I know that zombie culture is a thing, that in pop culture they signify our fears, dystopia, sense of future worry.
But personally I just don’t find them interesting. They are pretty one-dimensional (by design?), they likely are never developed as characters, and they always lose.
This was meant more as a conversational poke, not a criticism
Sorry, but zombies bore me
— Alan Levine (@cogdog) June 19, 2014
in response to several of my colleagues actively promoting Twitters Vs Zombies (v4). I encourage you to participate, it is definitely a fascinating exercise in using social media in a storymaking sense, and has the vivid elements of live action.
I played the first round in November 2011. Well, I signed up, but did not fully read the rules (note to self and others, you have to know the game). I was traveling in 2011, and actually enjoying a dinner at my sister’s house in Maryland when I was bitten and died… like within the first 5 minutes of the game.
So I tried to game the game by subverting the storyline, issuing a Zombie Peace Proposal. It played out, and people explored it, and rejected the peace plan. That was fun.
I am pretty sure I played the following year, and perhaps lasted a bit longer. But again, I was a zombie dog pretty quick.
When I say that “zombies bore me” –it’s not a criticism of what Jesse Stommel and Pete Rorabaugh have stepped up and amplified every year. It’s a fascinating concept (read more from Jesse). It gets people to understand how twitter works, not from some listicle edugush puff piece, but by living it.
The experiences of Karen Young cannot be understated enough as to the impact of this TvsZ.
And it’s fine that my good friends want me to play, but we also make our choices where to put our energy…
— Mariana Funes ?? (@mdvfunes) June 19, 2014
… and my heart is not much in biting and such via twitter. I’ve done that. Maybe I am sour because of my poor performances.
But zombies are in fact a place holder for things that perhaps we fervently support and try to spread in technology and education because of our own positive experiences in that space. Maybe it is OERs or clickers or LMSes or Google Glass. We want others to have a similar experience and spread the joy/love.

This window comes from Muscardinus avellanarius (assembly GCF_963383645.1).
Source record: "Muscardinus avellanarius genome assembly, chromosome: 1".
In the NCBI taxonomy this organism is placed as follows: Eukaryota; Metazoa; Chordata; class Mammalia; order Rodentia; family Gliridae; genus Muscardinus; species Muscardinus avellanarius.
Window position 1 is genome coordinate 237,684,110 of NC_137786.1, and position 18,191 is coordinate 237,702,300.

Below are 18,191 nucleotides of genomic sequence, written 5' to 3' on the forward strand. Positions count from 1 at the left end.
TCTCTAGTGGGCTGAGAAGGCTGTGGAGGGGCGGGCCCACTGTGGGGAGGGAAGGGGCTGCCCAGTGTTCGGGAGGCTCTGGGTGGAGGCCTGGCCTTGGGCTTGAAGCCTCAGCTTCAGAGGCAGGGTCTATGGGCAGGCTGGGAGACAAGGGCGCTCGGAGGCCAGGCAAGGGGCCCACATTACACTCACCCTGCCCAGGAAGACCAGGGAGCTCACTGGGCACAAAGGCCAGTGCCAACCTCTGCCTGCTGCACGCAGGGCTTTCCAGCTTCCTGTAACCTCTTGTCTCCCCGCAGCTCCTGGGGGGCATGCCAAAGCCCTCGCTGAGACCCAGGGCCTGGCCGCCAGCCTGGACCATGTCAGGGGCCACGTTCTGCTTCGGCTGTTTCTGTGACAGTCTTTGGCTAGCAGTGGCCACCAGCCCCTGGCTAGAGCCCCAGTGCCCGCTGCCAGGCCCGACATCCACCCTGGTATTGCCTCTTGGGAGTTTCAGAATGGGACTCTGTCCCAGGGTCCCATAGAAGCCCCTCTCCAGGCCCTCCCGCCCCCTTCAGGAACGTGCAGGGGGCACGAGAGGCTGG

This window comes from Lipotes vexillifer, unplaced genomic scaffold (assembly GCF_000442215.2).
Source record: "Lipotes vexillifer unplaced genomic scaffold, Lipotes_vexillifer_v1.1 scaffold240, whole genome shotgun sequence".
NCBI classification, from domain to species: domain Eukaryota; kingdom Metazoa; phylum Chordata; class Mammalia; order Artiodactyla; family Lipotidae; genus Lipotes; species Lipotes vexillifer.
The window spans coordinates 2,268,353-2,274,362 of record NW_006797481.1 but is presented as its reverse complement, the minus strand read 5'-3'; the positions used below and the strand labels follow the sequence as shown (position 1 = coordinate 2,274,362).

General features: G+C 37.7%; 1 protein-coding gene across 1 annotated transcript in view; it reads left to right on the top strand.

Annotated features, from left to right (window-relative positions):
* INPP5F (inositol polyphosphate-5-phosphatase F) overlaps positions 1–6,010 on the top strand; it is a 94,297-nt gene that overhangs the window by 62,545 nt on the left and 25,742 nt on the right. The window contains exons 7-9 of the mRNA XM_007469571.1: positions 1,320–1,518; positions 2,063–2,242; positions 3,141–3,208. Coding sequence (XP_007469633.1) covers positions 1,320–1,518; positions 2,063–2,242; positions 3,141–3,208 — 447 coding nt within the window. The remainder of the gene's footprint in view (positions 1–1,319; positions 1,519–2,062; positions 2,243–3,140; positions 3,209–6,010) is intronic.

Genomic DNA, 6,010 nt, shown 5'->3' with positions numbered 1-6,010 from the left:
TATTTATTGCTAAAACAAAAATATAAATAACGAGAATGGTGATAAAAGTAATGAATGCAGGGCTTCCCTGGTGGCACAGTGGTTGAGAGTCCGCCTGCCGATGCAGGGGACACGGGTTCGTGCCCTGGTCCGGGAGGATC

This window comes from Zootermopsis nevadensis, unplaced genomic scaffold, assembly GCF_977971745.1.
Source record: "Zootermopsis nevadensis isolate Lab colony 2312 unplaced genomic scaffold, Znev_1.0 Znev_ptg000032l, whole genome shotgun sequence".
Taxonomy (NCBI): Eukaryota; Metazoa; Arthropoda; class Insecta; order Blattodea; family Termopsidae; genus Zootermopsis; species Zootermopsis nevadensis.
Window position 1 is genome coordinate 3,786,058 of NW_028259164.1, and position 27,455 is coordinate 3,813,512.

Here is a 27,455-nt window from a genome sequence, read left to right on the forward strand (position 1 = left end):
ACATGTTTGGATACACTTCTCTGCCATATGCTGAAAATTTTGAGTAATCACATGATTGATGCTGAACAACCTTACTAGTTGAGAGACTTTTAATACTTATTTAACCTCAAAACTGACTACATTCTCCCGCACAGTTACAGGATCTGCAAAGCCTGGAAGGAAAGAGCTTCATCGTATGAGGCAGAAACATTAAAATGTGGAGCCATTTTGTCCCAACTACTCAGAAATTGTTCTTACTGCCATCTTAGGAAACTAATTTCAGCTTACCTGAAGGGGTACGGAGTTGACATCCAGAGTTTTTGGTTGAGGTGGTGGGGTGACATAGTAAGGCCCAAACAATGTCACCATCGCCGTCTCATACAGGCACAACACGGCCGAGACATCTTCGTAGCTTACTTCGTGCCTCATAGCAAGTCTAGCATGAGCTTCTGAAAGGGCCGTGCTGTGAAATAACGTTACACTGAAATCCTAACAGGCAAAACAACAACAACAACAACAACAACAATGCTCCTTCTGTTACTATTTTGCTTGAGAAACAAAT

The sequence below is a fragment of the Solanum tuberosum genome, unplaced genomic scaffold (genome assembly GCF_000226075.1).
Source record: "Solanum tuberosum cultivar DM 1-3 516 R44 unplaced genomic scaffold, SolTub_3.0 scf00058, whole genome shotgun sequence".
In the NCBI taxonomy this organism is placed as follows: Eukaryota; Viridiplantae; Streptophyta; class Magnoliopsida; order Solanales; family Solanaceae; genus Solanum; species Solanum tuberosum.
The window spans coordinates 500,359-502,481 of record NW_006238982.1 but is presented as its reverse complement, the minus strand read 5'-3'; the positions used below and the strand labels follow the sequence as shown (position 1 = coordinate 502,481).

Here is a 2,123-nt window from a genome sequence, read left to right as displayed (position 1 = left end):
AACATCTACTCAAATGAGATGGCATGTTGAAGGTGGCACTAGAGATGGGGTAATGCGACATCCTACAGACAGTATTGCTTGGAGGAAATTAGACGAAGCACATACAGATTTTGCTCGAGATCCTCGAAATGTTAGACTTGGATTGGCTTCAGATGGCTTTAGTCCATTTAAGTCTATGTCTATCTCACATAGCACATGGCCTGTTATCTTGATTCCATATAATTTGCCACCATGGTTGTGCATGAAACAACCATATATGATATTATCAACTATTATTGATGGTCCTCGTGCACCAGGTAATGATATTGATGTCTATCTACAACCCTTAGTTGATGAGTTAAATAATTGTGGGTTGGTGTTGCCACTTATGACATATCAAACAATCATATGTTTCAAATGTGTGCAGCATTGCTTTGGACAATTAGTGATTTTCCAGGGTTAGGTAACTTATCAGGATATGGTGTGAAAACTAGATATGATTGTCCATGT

Zombies in this case are not lumbering slow moving gruesome freaks looking to eat your brains, they are just that thing we get so focused on that we stop looking beyond it. Much.
I am guilty myself of my own zombies- blogs– ds106 (yes, Stephen we know its a cult) — WordPress… Yeah WordPress, it’s been the core of my technology energy the last 6-7 years. Not 100% but close. Maybe I am zombielike in my WordPress world view. It’s like Borace Mann pointed out in a tweet conversation yesterday, am I a LAMP zombie?
@dajbelshaw think y’all should focus more on post-LAMP stack infrastructure. Lots of ways to self-host, too.
— Boris Mann (@bmann) June 18, 2014
His post on this from two years ago has rattled around my head, but I just keep biting the LAMP.
At least I know I have my zombies.
We all have our personal zombies.
And its not a bad thing to have something we want to promote and share and engage others in.
But here is my own takeaway, for all the things I am
Just thinking about this has been a poke at least to have a sense of respect when people try my zombies and walk away without the same fervor. It’s okay if you allow yourself to be bit, and make the choice not to go further. Not everyone is excited about your fascinating zombie.
But don’t be a lumbering zombie and take me for knowing anything, get out there and form your own experiences
Very likely you will not be bored.
What’s in your zombie?
PostScript (because there is always more…. The germ for this post also wrapped within David Mitchell’s book I was reading on the porch:
Mitchell's writing has me drawn in deep. Parents squabble over backdrop of Falklands war– "Pyrrhic victories" http://t.co/PafXE5Hgf8
— Alan Levine (@cogdog) June 19, 2014
In the “rocks” chapter, as always, just when you thought Mitchell had tossed in enough twists and double backs, there’s one more jabbed in the closing sentence (Moby is the newly installed koi fish in the rockery pond Mum wanted and Dad didn’t)
Mum’s staring at the heron, as it shrinks into the lost blue.
Moby’s flipping in the Day of Judgement light.
Dad watches through the kitchen window. Dad isn’t laughing. He’s won.
Me, I want to bloody kick this moronic bloody world in the bloody teeth over and over til it bloody understands that not hurting people is ten bloody thousand times more bloody important than being right.